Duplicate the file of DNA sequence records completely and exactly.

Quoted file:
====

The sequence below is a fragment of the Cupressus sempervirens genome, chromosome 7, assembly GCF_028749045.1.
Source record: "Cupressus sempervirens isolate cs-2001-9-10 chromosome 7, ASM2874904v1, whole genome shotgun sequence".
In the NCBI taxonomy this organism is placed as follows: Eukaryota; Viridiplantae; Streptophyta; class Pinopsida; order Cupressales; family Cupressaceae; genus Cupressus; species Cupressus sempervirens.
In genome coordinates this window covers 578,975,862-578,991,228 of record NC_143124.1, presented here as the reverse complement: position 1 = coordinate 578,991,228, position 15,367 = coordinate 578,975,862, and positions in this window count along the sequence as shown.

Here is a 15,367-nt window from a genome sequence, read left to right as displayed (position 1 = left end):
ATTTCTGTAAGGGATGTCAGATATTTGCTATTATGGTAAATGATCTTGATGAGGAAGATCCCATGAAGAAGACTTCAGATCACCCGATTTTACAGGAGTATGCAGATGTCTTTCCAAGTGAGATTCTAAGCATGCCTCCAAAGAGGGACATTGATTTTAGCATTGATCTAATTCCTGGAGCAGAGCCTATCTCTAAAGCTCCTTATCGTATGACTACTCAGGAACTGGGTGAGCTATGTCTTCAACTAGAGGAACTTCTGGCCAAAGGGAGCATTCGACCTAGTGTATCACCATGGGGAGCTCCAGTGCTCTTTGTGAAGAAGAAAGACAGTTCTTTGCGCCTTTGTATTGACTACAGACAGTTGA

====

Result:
The sequence below is a fragment of the Cupressus sempervirens genome, chromosome 7, assembly GCF_028749045.1.
Source record: "Cupressus sempervirens isolate cs-2001-9-10 chromosome 7, ASM2874904v1, whole genome shotgun sequence".
In the NCBI taxonomy this organism is placed as follows: Eukaryota; Viridiplantae; Streptophyta; class Pinopsida; order Cupressales; family Cupressaceae; genus Cupressus; species Cupressus sempervirens.
In genome coordinates this window covers 578,975,862-578,991,228 of record NC_143124.1, presented here as the reverse complement: position 1 = coordinate 578,991,228, position 15,367 = coordinate 578,975,862, and positions in this window count along the sequence as shown.

Here is a 15,367-nt window from a genome sequence, read left to right as displayed (position 1 = left end):
ATTTCTGTAAGGGATGTCAGATATTTGCTATTATGGTAAATGATCTTGATGAGGAAGATCCCATGAAGAAGACTTCAGATCACCCGATTTTACAGGAGTATGCAGATGTCTTTCCAAGTGAGATTCTAAGCATGCCTCCAAAGAGGGACATTGATTTTAGCATTGATCTAATTCCTGGAGCAGAGCCTATCTCTAAAGCTCCTTATCGTATGACTACTCAGGAACTGGGTGAGCTATGTCTTCAACTAGAGGAACTTCTGGCCAAAGGGAGCATTCGACCTAGTGTATCACCATGGGGAGCTCCAGTGCTCTTTGTGAAGAAGAAAGACAGTTCTTTGCGCCTTTGTATTGACTACAGACAGTTGA